**ONE FUNCTION TO RULE THEM ALL!**Wow, what was that. I meant one function to generate them all, of course. Therefore, we will also introduce an ID parameter, with which we can add some extra features to our genWave function.
Ramp waves with 2, 4, 8, 16, 32 and 64 partials (last one with σ factor):

As mentioned, we must set all amplitude values to negative, the way we calculate it stays the same as for the other two waveforms. Because we don't really have any means of distinguishing a ramp wave from a sawtooth wave purely from the parameters, we must add another parameter to the function.

Change the function header from:

Change the function header from:

double * genWave(double fundFreq, int maxPartial, int step, int bufferLen = 44100)To:

double * genWave(double fundFreq, int maxPartial, int step, int ID, int bufferLen = 44100)Now that we have a way of distinguishing between waveforms, we can say that the square wave will have the ID 0, the sawtooth wave the ID 1 and the ramp wave then the ID 2. With this, we can make

the this minor add-on to our function. Change:

amp[p] = 1.0 / currPart;To:

// Ramp if (ID == 2) amp[p] = -(1.0 / currPart); else amp[p] = 1.0 / currPart;

in the first for loop, in which we set the partial parameters. If you now call the function for example like this:

double * buffer = genWave(220, 64,1,2);we will get the sample buffer for a ramp wave of 220 Hz frequency and 64 partials.

Waveform IV - The Triangle wave

Triangle waves are a bit different to the ones I showed you how to make until now, mainly in respect to it's amplitude. We used the formula 1 / n to compute the amplitude for all our waveforms until now and only the ramp waved differed in the fact that the amplitude was all negative.

For one, the amplitude for triangle waves is no longer 1 / n, but 1 / n^2. Moreover, the amplitude sign changes for every partial, so we must check the sign of the previous partial's amplitude on each iteration and use the opposite sign for the current partial. The partials we use are the same as for the square wave, namely all odd partials.

Here a picture of triangle waves with 2, 4, 8, 16, 32 and finally 64 partials (last one with the sigma factor). Note that they do not change a lot and that even two partials already give a neat triangle wave:

Since we introduced the ID parameter to our function for the ramp wave, we can have the triangle wave have the ID 3. As mentioned, we must for one change the way the amplitude is calculated and also somehow change the amplitude's sign on every iteration. This leads us to the following if clause:

// Triangle else if (ID == 3) { // amplitude = 1 / n ^ 2 double val = 1.0/(currPart*currPart); // Change sign // First make sure we have a previous // element to check if (p > 0 && amp[p-1] > 0) { amp[p] = -val; } else { amp[p] = val; } }The first part of this if clause declares and initialises a variable

**val**and computes the formula 1/ n ^ 2 in accordance to the current partial number

**n**. Then, we check if the previous partial, so the previous entry in the amp array, was positive or negative. If it was positive, we set the amplitude for the current partial to the negative val, else to the positive val. We need to do check first if p is greater 0, since amp[-1] is invalid. We combine this with the other conditions so that the fundamental frequency has a positive amplitude.

Outro

The adding of the functionality for the triangle wave was our last step in creating our super awesome function. We now have a function that can create a variable waveform with a variable number of partials. I will now post the entire function, however I changed a few things that should be noted. I removed the step parameter, since, as we have the ID parameter, we know what waveforms need what steps. Sine waves now have the ID 0, square waves the ID 1, sawtooth is 2, ramp 3 and the triangle wave has the ID 4. We now just have to check for the ID and set the step accordingly.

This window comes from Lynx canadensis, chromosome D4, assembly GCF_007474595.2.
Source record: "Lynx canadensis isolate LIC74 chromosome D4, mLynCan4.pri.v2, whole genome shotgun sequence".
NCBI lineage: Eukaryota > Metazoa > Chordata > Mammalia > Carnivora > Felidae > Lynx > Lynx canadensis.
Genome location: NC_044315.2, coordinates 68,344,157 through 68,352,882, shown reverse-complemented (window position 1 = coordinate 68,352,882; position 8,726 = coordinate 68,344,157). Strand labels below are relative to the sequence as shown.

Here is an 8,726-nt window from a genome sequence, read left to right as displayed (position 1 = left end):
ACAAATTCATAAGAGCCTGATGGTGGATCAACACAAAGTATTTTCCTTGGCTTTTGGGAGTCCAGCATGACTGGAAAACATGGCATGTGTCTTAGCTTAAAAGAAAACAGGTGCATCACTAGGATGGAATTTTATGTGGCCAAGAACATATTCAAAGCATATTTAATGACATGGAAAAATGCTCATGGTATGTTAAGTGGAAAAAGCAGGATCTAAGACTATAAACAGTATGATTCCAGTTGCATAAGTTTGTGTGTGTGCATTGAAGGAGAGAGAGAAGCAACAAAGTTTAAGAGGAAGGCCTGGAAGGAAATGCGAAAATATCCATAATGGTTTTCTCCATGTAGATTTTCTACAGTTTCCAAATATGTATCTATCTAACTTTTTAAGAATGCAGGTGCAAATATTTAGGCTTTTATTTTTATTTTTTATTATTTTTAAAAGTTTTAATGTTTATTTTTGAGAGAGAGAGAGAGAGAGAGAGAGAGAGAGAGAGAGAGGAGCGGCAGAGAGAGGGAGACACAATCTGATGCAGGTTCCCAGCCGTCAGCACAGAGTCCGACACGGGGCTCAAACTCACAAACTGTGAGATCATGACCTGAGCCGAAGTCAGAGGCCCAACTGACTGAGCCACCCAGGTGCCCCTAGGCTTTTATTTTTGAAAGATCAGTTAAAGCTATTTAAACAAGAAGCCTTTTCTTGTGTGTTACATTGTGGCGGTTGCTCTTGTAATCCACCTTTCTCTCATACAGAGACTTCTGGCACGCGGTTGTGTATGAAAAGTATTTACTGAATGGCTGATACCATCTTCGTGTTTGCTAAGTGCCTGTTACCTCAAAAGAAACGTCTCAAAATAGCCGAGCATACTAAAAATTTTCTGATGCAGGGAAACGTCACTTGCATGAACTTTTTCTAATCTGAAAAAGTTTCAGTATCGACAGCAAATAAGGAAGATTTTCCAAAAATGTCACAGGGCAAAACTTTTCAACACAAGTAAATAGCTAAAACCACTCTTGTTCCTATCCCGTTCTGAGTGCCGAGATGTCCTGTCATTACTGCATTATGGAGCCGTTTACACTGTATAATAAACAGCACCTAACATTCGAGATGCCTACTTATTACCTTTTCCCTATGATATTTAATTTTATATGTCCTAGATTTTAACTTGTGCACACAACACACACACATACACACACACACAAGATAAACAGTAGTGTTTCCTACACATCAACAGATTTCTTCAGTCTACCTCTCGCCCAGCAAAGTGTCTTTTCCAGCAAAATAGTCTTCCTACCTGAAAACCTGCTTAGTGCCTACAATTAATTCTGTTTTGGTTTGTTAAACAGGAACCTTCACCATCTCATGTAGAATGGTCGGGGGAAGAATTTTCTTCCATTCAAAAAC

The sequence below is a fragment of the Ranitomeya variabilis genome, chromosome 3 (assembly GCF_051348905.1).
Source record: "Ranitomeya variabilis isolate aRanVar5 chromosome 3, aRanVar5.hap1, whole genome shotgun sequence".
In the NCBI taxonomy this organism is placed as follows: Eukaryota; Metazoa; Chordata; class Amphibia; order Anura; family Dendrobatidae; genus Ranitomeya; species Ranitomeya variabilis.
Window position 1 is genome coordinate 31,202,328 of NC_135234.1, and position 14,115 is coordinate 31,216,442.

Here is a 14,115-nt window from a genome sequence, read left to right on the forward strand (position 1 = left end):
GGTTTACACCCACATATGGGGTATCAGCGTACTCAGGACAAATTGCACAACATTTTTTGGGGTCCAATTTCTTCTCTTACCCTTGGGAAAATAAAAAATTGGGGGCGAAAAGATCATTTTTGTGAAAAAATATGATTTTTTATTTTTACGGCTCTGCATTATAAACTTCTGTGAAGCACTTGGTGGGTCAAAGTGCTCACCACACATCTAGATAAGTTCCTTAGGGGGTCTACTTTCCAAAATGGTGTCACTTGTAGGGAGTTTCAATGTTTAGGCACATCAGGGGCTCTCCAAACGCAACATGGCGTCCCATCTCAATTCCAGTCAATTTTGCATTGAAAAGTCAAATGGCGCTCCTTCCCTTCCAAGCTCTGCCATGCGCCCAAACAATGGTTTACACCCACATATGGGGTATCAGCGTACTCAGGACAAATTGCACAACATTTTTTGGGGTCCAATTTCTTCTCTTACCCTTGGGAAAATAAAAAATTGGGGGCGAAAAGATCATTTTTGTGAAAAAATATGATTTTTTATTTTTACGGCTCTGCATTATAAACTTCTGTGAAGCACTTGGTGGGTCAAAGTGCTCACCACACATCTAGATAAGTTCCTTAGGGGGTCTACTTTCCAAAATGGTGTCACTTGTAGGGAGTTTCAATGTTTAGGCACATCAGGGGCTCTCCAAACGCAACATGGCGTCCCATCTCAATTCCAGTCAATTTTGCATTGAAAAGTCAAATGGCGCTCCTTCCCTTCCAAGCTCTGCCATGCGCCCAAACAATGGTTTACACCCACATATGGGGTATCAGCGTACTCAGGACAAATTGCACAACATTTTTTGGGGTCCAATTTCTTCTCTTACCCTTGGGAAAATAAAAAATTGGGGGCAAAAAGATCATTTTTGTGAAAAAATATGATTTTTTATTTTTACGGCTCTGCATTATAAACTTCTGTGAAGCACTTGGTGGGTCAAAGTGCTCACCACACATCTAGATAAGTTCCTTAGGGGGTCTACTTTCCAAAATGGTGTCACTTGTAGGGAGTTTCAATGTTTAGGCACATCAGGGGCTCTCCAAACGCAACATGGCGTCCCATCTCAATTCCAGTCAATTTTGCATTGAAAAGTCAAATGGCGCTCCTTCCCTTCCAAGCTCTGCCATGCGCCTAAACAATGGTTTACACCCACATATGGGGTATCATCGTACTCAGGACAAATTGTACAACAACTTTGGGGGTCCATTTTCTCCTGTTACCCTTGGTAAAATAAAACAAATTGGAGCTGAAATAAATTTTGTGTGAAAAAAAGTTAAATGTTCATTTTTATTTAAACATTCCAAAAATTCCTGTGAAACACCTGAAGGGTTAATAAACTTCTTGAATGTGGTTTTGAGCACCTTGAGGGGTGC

Voilà:

double * genWave(int ID, double fundFreq, int maxPartial, int bufferLen = 44100) { // the sample buffer double * buffer = new double [bufferLen]; int step; // SINE if (ID == 0) step = 0; // SAW and RAMP else if (ID == 2 || ID == 3) step = 1; // TRIANGLE and SQUARE else step = 2; // increment by one because for our calculations, the // fundamental pitch is a partial too maxPartial++; // holds the current phase for all partials double * phase = new double [maxPartial]; // their phase increments double * phaseIncr = new double [maxPartial]; // their amplitudes double * amp = new double [maxPartial]; // the current partial, starts at one (fundamental) int currPart = 1; // the increment of the fundamental pitch double fundIncr = (twoPI/bufferLen) * fundFreq; // constant part of the sigma factor double sigmaConst = PI / maxPartial; for (int p = 0; p < maxPartial; p++) { // partials usually start at a phase of 0, // however you could offset some partials if // you want to phase[p] = 0.0; phaseIncr[p] = fundIncr * currPart; // Ramp if (ID == 3) amp[p] = -(1.0 / currPart); // Triangle else if (ID == 4) { // amplitude = 1 / n ^ 2 double val = 1.0/(currPart*currPart); // Change sign // First make sure we have a previous // element to check if (p > 0 && amp[p-1] > 0) { amp[p] = -val; } else { amp[p] = val; } } else amp[p] = 1.0 / currPart; if (maxPartial >= 64) { // variable part of the sigma factor double sigma = sigmaConst * currPart; // multiply the amplitude by it amp[p] *= sin(sigma) / sigma; } // the step by which to increment the partial number // because we want all odd partials, we add two to // get to the next odd partial e.g. 3 -> 5 -> 7 currPart += step; } // calculate each sample for (int sample = 0; sample < bufferLen; sample++) { double value = 0.0; // for each sample, get all partial values // and sum them together for (int p = 0; p < maxPartial; p++) { // add partial value and multiply by // respective amplitude value += (sin(phase[p])) * amp[p]; // increment respective phaes phase[p] += phaseIncr[p]; // check if we have to reset phasor if (phase[p] >= twoPI) phase[p] -= twoPI; } buffer[sample] = value; } delete [] phase; delete [] phaseIncr; delete [] amp; return buffer; }

Feel free to comment if you have any questions or suggestions. You should also check out my post on creating complex waveforms through direct calculations!